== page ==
Strasburg Colorado’s CARES Food Bank reaches out to the community
In the early 1950s, Evelyn Schroth knew just what it was like to struggle to feed her family. She and her husband Walt were raising two young boys on a small farm near Hoyt, Colo. Nearly all of their meager resources were poured into keeping the farm going and paying the bills, leaving them with little money to buy food each month.
“There was a time when we lived on just biscuits and gravy for nearly a whole year,” Schroth remembered. “That’s about all we could afford.”
Though Schroth is in her 80s now, she has never forgotten what it was like to have trouble feeding her family. She loves to share her story with the folks who come to Strasburg Colorado’s CARES Food Bank. Schroth has volunteered there for the past 10 years. She started by organizing cans and handing out food behind the counter and eventually became the food bank coordinator – a position she’s volunteered for the past five years.
The CARES food bank (which stands for Christian Aid Resources and Emergency Services) is one of the only rural free choice food banks in the state. Unlike many food banks, this one doesn’t hand out boxes of food, it allows people to have a more store-like experience and pick only foods their family will eat.
“Free choice is a food bank option that I really believe in,” Schroth said. “It creates less waste because people can check labels for allergies and taste preferences and only get the foods they will really use.”
The Strasburg Community Church started the bank in Strasburg, Colo., (a town of about 1,700 people) in early 2000 as a way to reach out to the community. In the beginning they handed out food from the basement, but soon realized that the disabled and elderly in the area couldn’t use the service. So the church eventually put up a mobile building – with handicap access – in their parking lot.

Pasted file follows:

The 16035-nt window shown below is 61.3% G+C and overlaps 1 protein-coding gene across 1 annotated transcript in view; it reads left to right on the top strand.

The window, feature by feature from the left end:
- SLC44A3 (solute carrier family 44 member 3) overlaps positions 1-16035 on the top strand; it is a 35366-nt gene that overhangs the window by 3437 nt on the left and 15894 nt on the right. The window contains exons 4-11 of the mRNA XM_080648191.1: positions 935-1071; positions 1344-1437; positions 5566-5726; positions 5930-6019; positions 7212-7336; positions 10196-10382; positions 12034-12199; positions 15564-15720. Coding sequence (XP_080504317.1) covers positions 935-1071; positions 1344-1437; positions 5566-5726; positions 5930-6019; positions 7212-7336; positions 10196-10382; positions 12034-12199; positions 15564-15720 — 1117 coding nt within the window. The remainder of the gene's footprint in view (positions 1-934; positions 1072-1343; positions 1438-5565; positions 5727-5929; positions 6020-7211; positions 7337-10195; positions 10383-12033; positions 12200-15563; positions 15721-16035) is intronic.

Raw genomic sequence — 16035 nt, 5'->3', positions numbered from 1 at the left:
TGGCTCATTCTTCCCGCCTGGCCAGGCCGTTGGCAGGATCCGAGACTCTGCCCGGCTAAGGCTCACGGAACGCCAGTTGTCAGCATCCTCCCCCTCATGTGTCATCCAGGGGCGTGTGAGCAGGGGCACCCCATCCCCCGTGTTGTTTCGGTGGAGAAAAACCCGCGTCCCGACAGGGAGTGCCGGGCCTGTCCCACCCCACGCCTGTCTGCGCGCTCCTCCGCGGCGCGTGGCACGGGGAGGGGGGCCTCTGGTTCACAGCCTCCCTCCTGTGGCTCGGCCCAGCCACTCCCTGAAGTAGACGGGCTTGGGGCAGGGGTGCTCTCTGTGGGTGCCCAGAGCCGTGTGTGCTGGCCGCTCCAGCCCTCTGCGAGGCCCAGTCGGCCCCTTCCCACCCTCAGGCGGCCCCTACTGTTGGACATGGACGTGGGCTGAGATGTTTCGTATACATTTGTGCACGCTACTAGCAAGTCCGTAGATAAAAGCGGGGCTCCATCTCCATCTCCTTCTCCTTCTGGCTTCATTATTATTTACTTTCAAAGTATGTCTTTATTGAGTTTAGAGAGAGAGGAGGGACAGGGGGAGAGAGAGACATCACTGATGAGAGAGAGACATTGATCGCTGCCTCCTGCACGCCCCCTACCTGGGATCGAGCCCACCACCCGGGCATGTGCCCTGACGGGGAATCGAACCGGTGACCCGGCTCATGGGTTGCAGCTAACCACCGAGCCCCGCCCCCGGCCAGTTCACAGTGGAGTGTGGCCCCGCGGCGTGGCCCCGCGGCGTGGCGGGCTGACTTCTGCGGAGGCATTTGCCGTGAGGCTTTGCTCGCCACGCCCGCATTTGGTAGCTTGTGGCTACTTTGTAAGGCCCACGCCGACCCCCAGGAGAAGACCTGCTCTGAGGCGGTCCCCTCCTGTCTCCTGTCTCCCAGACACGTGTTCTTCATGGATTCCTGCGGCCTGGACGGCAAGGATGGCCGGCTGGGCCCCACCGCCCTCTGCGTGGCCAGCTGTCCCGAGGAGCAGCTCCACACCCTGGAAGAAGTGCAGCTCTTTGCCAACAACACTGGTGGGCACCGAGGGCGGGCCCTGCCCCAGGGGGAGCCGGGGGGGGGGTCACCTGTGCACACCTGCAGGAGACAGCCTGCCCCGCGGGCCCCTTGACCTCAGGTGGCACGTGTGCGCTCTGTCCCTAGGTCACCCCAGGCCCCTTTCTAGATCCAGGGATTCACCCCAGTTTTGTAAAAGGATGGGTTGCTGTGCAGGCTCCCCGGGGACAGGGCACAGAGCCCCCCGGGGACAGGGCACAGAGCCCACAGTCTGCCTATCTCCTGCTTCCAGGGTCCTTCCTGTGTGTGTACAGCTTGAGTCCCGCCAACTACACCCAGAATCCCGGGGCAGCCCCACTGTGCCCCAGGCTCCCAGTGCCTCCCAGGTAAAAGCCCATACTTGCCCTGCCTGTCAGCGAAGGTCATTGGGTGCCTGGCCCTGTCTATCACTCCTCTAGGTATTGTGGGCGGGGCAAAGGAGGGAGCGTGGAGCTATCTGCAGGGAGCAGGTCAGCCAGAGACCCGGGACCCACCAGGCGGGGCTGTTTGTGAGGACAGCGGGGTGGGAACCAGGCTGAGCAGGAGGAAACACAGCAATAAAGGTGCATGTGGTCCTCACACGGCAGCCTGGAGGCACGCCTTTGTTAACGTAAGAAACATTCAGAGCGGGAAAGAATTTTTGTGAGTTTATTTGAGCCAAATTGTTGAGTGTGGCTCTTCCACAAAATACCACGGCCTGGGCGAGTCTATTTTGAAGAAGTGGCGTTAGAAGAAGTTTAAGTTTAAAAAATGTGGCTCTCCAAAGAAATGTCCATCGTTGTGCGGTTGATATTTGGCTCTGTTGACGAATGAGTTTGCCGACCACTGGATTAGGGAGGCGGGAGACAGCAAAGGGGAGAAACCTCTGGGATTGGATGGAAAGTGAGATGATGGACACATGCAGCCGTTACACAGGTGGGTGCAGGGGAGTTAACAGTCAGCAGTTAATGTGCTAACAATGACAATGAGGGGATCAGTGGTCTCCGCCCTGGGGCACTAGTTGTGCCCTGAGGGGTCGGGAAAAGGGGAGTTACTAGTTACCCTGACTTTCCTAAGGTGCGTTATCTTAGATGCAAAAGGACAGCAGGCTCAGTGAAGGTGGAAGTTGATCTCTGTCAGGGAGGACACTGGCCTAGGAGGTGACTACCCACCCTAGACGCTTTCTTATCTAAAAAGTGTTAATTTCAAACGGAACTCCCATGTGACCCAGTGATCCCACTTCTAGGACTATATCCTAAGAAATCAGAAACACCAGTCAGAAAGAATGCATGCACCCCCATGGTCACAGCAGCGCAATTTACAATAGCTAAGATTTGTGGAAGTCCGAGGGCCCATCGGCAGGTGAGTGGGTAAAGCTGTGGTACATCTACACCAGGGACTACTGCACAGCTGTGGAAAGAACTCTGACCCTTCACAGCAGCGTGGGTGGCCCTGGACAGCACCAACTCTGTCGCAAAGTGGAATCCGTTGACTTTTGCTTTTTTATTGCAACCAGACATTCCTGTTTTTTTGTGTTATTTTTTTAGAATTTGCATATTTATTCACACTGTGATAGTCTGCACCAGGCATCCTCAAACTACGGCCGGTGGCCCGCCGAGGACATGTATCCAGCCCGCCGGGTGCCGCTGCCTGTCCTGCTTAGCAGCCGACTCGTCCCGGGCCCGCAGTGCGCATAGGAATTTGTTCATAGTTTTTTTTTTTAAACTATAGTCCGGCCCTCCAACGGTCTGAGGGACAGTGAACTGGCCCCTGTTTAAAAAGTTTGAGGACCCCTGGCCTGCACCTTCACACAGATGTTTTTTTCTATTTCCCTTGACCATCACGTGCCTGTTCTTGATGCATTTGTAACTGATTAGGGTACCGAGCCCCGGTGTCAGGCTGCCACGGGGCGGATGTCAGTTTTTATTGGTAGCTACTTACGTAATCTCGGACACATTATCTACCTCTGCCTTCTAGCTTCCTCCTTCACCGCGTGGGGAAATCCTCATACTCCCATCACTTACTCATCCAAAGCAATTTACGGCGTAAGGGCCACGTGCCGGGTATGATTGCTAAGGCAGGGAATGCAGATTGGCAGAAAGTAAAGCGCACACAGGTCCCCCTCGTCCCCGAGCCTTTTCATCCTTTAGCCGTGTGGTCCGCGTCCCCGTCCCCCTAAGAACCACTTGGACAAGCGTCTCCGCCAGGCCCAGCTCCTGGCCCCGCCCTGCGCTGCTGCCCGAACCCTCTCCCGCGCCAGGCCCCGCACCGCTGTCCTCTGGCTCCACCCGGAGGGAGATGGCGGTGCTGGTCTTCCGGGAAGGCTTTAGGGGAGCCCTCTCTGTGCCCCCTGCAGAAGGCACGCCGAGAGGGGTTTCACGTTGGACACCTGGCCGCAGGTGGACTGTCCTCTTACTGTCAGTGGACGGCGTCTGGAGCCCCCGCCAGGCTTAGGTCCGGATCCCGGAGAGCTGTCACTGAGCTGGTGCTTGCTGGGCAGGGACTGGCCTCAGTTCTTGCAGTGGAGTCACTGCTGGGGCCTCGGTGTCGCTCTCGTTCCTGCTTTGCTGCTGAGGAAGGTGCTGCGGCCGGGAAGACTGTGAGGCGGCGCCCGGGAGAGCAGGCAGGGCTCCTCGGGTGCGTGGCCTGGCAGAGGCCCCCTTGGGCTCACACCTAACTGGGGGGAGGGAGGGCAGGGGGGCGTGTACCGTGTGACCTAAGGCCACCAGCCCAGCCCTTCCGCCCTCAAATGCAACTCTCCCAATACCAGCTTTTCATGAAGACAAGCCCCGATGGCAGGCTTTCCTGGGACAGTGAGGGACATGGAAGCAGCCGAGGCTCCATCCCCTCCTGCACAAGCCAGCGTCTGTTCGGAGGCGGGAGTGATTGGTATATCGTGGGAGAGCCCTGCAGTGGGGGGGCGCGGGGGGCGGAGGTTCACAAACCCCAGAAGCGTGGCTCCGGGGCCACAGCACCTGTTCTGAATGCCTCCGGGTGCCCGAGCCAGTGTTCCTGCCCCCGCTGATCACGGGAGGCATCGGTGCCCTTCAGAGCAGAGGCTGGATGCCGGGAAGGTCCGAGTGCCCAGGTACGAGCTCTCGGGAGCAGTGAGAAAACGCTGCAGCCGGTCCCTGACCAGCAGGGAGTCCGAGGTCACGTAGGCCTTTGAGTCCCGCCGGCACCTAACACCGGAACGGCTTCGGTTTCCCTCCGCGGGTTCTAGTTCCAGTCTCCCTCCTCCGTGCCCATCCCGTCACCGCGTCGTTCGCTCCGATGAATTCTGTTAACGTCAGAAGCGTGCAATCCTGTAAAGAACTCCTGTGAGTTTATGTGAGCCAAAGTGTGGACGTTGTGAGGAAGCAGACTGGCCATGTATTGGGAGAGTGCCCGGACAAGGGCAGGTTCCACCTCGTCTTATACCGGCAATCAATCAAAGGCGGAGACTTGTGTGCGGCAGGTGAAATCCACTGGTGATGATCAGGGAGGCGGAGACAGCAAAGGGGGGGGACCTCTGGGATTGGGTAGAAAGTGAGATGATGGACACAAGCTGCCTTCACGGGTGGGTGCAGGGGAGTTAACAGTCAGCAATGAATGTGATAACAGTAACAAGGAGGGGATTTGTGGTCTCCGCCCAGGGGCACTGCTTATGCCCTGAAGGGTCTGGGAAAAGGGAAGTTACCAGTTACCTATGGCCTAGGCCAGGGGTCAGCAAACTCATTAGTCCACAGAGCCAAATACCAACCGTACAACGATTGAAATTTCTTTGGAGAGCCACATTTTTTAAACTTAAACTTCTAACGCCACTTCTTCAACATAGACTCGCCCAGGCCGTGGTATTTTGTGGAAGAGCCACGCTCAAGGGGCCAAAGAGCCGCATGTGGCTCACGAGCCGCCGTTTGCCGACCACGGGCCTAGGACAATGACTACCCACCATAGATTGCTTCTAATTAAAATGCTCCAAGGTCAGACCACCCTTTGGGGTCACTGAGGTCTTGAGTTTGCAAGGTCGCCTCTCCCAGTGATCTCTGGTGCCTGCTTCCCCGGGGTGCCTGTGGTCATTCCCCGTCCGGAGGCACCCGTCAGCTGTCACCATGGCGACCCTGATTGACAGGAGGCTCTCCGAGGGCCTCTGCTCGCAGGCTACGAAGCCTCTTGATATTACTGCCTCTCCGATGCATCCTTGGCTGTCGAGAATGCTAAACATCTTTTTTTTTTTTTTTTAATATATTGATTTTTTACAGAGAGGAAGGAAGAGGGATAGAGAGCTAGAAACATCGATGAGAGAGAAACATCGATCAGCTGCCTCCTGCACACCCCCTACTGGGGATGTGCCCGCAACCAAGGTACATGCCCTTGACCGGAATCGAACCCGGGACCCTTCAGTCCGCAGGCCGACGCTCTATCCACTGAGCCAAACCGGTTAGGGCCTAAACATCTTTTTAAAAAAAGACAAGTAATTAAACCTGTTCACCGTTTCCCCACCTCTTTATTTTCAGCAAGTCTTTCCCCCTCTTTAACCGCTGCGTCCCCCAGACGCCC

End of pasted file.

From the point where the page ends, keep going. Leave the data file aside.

Strasburg’s food bank gets most of its food from donations, Arapahoe County, Food Bank of the Rockies, and the Department of Agriculture Commodities. Five regular volunteers pick up, sort and organize donations. Ten volunteers help organize and pass out food every Friday afternoon and evening when the food bank is open. One volunteer offers her time and gas weekly to deliver food to five or more area folks who can’t make it to the bank because of disabilities, illness or lack of transportation. In October, 284 families received food from CARES.
CARES assists families in both Arapahoe and Adams counties. The bank serves a large area, which includes towns in the 40-mile strip of 1-70 from Watkins to Deer Trail. Families that receive assistance have to qualify by income and place of residence, but the food bank is permitted to help any person one time.
One couple the bank recently helped was trying to walk the nearly 600 miles to Kansas City, Mo., to get home to family. Each person had a backpack with some supplies, but nearly all of their food was gone. The local convenience store told the couple about the CARES food bank.
“When the couple came to the food bank we were able to provide them with things to eat on the road,” Schroth said. “Not only that, the Lord worked it out that so that another couple was dropping off a food donation at the same time the walkers stopped in. This couple watched the walkers gather their food and generously gave them some money, took them to town and bought them bus tickets home.”
Some other travelers the bank helped this fall came from Texas. A man, his wife and their 13-year-old daughter were driving through on a snowy, cold day in their broken down old car. They were trying to get home to Ft. Worth. They had just enough money to stay one night in a cabin at the local KOA campground, but didn’t have enough food. The food bank stepped in and gave them food for a few days and helped them find a way home.
“Helping people that are truly in need is what keeps me volunteering,” Schroth said. “I like to think of the food bank as a place to give people a hand up out of tough situations, not a hand out.”
For more information about the CARES food bank, contact the Strasburg Community Church at (303) 622-4600 or Schroth at (303) 229-3809.
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